You’re not alone if confusing health insurance terminology is making your head spin. Fortunately, health insurance coverage is relatively easy to understand once you have a basic understanding of the common terminology. In this straightforward breakdown, we’ll cover the most common health insurance terms and how these plan characteristics affect your coverage, budget, and health considerations.
Understanding Common Health Insurance Terminology
Understanding the key differences between the most common plans is a great place to start. While considering which plan option is right for you, take the time to compare overall cost, range of medical services included, and how accessible are the services covered under your plan. A few of the major plan options and key differences to consider include:
- DEDUCTIBLE: This is the amount of money you are required to pay for health care services before your insurance company begins to pay. Many plans involve a maximum out-of-pocket deductible, so once you have met the maximum threshold, the insurance company will cover any future in-network services defined by the plan.
- PREMIUM: Simply the cost of your plan each month. Plans with lower deductibles often include a higher premium, and plans with higher deductibles often involve a lower monthly premium.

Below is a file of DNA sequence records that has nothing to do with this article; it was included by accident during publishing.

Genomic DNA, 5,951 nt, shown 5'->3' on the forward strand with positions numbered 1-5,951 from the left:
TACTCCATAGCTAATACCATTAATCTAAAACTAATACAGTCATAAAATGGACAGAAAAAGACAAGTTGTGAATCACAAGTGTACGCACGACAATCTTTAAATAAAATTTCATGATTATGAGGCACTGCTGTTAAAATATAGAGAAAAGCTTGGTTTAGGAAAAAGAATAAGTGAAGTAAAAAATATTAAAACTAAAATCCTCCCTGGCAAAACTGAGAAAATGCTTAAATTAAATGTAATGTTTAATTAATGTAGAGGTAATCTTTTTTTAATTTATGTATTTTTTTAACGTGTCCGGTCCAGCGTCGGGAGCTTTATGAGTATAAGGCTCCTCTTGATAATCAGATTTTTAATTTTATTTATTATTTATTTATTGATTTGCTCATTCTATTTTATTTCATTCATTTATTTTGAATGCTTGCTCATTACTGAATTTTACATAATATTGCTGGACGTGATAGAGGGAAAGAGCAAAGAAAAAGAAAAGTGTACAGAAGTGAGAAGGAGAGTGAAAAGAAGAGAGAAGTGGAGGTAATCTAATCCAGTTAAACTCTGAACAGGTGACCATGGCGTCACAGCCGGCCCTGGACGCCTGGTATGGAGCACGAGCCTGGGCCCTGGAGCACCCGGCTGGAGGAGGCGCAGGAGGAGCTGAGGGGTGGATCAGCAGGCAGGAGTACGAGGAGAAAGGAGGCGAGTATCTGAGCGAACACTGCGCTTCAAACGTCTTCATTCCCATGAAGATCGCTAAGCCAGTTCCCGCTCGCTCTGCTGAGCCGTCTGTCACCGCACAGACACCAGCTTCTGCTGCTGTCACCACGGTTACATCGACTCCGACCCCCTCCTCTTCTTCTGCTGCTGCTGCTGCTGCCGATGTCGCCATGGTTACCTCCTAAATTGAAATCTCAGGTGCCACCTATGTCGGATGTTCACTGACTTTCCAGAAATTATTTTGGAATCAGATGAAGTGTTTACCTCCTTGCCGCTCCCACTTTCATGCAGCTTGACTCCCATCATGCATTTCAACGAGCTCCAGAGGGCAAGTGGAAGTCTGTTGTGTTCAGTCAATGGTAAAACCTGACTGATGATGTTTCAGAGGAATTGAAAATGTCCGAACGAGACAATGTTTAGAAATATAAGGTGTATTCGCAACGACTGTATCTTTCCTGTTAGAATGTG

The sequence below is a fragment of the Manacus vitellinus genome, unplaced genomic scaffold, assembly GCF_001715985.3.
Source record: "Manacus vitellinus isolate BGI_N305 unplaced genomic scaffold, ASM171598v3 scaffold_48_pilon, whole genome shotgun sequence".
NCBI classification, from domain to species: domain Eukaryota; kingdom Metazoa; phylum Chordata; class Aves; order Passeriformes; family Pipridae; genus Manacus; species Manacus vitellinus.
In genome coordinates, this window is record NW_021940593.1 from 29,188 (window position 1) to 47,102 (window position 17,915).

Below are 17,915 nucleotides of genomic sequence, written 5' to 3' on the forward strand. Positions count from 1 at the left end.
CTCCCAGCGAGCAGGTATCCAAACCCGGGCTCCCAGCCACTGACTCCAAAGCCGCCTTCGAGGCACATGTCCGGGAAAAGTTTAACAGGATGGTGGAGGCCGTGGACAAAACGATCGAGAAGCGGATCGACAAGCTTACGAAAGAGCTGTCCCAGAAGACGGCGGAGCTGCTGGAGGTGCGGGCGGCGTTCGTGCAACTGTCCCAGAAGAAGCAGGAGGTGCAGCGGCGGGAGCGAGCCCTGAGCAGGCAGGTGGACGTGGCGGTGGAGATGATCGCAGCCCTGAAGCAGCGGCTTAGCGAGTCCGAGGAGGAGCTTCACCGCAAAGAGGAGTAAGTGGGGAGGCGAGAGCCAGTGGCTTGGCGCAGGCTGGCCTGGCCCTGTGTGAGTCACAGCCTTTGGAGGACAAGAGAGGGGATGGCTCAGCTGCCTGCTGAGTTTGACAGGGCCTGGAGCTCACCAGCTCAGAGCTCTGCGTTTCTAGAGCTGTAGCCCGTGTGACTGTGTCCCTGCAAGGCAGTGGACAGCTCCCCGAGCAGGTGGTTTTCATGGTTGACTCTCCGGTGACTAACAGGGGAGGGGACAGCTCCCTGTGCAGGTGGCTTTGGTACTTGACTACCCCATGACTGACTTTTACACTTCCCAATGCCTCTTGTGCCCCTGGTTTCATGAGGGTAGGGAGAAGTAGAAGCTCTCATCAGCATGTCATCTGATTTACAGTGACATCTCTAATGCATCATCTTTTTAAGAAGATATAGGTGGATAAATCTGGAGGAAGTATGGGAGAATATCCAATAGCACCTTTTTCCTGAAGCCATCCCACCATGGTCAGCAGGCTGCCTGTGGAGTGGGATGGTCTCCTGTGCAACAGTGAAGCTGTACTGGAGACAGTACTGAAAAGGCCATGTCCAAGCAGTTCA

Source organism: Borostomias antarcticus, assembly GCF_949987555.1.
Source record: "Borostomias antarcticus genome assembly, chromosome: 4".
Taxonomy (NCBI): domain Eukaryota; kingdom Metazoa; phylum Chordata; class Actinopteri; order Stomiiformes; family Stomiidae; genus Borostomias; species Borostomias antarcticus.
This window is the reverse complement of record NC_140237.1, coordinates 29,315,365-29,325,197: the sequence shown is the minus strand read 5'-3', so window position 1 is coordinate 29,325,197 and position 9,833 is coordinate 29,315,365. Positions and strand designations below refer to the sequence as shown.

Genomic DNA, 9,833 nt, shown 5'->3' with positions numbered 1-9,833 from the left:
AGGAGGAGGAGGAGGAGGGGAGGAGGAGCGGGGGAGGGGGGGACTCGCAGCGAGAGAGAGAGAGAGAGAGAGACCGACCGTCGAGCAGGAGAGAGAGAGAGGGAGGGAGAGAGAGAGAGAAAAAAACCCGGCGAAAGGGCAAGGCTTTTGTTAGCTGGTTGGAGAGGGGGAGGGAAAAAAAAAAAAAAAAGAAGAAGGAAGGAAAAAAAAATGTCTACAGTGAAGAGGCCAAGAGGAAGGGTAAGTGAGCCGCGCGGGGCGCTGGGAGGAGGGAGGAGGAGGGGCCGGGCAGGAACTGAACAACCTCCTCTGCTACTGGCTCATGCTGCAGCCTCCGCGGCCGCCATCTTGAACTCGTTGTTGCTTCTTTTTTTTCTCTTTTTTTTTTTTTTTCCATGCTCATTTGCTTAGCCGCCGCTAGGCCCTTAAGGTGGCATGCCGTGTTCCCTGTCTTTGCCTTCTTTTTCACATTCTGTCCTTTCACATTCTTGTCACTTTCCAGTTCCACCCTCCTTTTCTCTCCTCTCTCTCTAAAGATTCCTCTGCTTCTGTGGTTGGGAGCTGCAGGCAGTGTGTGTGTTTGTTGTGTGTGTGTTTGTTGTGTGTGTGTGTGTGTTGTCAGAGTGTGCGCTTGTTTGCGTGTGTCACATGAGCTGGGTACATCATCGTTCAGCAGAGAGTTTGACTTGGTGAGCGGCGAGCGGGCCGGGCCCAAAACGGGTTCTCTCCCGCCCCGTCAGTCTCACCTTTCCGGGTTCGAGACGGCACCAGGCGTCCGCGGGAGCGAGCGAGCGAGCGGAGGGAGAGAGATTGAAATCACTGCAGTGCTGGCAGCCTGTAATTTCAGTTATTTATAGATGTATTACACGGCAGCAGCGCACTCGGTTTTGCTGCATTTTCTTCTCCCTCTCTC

- CO-PAY: Your portion of the cost of a medical appointment or item, such as a standard checkup or medication. Every plan is different, but your coverage terms should clearly define your co-pay obligations associated with each covered service.
- NETWORK: Your insurance network is the group of medical providers that have a contracted agreement with your insurance company. Any in-network coverage refers to medical services received within the specified group of providers.With out-of-network services, you may need a referral from your primary physician (if you are a member of an HMO plan) and should verify if you will receive partial coverage for any out-of-network services before making an appointment. Plans like PPO/POSs will cover partial out-of-network expenses in most cases.
- COINSURANCE: The amount of money you owe for a partially covered service. Your plan may have a separate section for specialty services or surgeries that is different from the coverage you receive for basic services. For example, your coinsurance may cover 80% of surgery, and you are responsible for the remaining 20%.
Choose A Plan That Supports Your Goals
After learning the health insurance essentials, the next step is to compare your current plan with the best available options. If your deductible is too high, you don’t have access to the providers you need, or you’re paying a premium that seems a bit excessive, there are a wealth of providers hoping to entice new members with more affordable rates, expansive networks, and flexible service options for diverse medical needs.
While comparing the options that better address your healthcare needs and protect your budget, you can partner with an Insurance Broker in NYC to help you simplify the process. With experienced guidance, you can often find a plan that offers the same (or better) coverage for less, with additional considerations included like partial out-of-network coverage or a more reliable network of providers in your area.